I often get requests from someone that has only shown in the breed ring to help that person get a CD on his or her dog. I have previously written on how to begin from a puppy, explaining all the different techniques to use to ensure that the dog is well versed in every venue. However, it doesn’t always happen that way!
The people that ask about getting that CD after countless hours of training and showing for that elusive CH many times want only to get the CD because it is yet another title for their dog. That is why we show, isn’t it? The performance titles following a Champion dog shows how versatile the dog is within his breed, and how, especially a working dog, can do everything he was bred to do. The passion is many times the end result, but the passion needs to be in the journey!
I have long admired the handlers in the breed ring. They move with a symmetry between dog and handler that I couldn’t even begin to dream of. The stride of the person compliments the stride of the dog. The dog feels the motion and responds with a level of training and understanding that comes from hours of training and practice. There is a special connection between handler and dog. The slightest hand movement can tell the dog what to do, and the slightest body motion can put the dog exactly where the handler wants him. To the green owners, watching the dogs move flawlessly with experienced handlers is something they may miss when they are watching. Some of them think that it is just a piece of cake to take the dog in the ring, and just “run him around”.
The addiction with what we do is our drug of choice. We get high with adrenaline, excitement, and anticipation of what the outcome will be. If we win, we are elated; lose, and we feel that let down, yet strive to get back in that ring to feel that high again and again.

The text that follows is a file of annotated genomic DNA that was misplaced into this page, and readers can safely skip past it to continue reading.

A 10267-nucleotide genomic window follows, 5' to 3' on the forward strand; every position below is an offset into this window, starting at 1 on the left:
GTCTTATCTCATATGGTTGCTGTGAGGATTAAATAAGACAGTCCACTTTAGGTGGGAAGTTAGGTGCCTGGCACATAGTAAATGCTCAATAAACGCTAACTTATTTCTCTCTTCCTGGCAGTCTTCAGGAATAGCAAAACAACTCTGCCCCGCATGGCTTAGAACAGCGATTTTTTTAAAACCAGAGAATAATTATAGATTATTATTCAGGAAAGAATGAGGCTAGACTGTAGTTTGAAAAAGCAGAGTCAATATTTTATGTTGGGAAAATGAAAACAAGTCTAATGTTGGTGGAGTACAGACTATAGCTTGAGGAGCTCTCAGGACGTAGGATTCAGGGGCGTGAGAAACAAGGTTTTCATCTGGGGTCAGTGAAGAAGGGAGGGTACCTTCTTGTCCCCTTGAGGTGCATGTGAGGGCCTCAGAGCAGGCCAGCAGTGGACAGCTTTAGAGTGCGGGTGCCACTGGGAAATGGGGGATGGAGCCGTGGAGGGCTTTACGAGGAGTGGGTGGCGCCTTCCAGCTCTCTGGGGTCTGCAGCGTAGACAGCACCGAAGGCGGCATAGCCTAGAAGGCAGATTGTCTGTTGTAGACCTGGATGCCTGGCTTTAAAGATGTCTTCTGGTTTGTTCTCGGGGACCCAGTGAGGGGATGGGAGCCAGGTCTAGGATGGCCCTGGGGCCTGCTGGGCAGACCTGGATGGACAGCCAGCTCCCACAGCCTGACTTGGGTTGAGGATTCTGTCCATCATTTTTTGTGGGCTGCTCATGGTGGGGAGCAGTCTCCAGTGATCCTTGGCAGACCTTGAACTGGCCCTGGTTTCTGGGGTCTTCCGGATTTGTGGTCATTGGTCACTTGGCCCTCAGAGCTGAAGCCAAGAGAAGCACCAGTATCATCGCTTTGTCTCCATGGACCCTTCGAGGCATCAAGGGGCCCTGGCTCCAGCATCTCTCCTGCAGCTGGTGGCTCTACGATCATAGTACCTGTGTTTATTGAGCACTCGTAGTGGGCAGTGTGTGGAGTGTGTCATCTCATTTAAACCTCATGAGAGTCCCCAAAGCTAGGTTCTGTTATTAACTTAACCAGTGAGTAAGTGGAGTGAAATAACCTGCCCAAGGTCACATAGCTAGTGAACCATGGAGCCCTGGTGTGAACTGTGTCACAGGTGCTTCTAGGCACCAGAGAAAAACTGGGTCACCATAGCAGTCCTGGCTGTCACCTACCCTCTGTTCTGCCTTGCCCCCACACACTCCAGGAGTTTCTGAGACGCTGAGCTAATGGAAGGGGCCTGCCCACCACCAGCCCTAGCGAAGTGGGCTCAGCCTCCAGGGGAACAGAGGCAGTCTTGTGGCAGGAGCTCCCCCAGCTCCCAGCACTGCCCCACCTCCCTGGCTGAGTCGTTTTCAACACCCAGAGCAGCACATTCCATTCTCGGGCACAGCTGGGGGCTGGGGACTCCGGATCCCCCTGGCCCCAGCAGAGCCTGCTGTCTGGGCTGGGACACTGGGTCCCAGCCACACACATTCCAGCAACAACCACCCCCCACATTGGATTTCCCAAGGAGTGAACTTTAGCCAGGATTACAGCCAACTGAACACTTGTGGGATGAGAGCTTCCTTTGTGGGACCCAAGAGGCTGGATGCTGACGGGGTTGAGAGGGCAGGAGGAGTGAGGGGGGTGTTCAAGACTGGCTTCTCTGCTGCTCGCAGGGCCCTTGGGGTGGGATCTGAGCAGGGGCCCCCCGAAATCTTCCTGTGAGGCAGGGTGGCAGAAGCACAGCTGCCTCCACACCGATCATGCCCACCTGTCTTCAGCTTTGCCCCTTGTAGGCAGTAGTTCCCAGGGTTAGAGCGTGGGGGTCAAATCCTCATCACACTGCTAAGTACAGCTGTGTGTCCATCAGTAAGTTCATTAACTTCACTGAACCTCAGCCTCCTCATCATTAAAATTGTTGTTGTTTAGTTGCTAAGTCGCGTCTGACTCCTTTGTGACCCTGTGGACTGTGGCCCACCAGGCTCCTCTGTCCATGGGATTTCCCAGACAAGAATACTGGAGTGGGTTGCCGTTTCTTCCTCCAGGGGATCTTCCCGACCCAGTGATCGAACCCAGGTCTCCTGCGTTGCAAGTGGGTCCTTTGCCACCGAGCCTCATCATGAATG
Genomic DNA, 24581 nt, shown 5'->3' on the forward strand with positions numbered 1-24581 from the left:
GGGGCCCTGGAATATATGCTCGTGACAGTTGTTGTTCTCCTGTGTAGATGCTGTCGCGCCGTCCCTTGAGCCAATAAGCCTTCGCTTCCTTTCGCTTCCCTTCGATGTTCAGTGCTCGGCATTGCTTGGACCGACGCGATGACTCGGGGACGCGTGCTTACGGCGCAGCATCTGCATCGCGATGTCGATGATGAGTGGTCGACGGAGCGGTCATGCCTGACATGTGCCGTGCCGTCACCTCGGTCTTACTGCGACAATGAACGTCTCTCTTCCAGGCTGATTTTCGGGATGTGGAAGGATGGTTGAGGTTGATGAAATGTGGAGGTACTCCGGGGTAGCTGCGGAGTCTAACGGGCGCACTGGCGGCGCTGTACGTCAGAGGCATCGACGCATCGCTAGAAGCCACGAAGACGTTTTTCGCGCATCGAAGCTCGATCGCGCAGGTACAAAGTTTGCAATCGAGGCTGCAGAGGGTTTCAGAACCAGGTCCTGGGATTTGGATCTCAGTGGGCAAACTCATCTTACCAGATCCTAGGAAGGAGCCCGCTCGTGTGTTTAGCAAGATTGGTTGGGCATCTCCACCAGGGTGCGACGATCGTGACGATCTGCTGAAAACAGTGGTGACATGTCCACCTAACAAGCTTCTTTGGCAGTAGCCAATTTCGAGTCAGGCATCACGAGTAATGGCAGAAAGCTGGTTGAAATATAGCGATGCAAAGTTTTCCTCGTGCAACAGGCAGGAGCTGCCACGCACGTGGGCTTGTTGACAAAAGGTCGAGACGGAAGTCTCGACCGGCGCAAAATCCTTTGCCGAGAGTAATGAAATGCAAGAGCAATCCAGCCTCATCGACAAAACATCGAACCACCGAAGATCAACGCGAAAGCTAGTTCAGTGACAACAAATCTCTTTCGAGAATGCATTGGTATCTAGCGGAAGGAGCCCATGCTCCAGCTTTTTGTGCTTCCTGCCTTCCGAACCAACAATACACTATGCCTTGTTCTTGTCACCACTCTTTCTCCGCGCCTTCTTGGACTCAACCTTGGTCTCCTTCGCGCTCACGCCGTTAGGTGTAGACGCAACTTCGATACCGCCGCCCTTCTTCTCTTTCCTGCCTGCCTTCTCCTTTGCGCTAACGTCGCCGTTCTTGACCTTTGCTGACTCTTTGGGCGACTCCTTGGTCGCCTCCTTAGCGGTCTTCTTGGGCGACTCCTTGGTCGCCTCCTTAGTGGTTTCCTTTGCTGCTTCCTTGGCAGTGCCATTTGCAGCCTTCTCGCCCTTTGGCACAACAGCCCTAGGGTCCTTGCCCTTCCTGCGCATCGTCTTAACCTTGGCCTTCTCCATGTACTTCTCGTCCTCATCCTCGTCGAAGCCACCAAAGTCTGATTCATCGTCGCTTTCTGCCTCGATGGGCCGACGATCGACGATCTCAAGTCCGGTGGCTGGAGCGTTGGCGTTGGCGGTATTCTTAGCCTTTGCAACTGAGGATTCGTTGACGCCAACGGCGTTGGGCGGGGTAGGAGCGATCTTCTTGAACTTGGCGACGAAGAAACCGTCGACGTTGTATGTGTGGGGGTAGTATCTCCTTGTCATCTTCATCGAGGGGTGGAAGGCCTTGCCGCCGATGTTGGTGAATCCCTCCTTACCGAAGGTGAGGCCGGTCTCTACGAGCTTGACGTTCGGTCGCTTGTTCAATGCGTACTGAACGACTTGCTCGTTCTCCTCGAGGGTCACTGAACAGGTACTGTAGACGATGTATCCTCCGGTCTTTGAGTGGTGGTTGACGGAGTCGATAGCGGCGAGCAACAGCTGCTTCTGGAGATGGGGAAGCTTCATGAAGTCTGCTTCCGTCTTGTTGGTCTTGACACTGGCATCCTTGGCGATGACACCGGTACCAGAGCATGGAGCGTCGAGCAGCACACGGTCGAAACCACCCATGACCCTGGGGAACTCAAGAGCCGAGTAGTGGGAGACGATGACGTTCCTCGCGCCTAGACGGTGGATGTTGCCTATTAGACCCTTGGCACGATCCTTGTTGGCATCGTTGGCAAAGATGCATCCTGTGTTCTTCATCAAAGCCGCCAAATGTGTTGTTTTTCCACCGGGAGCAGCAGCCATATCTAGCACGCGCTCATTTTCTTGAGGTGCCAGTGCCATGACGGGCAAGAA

Now, let’s take that dog, and try for the CD. Do you feel it? Do you feel the same exhilaration that you do for breed? Do you want that same symmetry that you feel when your dog is in the breed ring? How much do you want to work for the title? If you only want the title, you will do what it takes for the dog to learn how to walk next to you in heel position, and sit when you stop. You will teach him how to stay until you call him or return to him. As a breed dog, having the obedience judge go over him for the stand for exam is only a matter of learning the steps and rules of the exercise. If you have a well-behaved dog, teaching the rules for the CD may be as simple as opening up the rule book, and making sure your hands are where they should be, and you use your voice only at the correct times.
Where is the symmetry in obedience? Where is the fun in the journey? Watch the obedience ring. I know I hear that it is like watching cement dry. I have also heard that it is so quiet you can hear a pin drop. Obedience intimidates people, but it shouldn’t. The quiet you hear (or don’t hear) is the intense connection of the handlers with their dogs. It is the symmetry that you may not notice until you have some experience in the obedience ring. It is the adrenaline and the addiction of the serious competitor communicating silently to his dog in and out of the ring. It is the dog that becomes part of the handler during that ring time.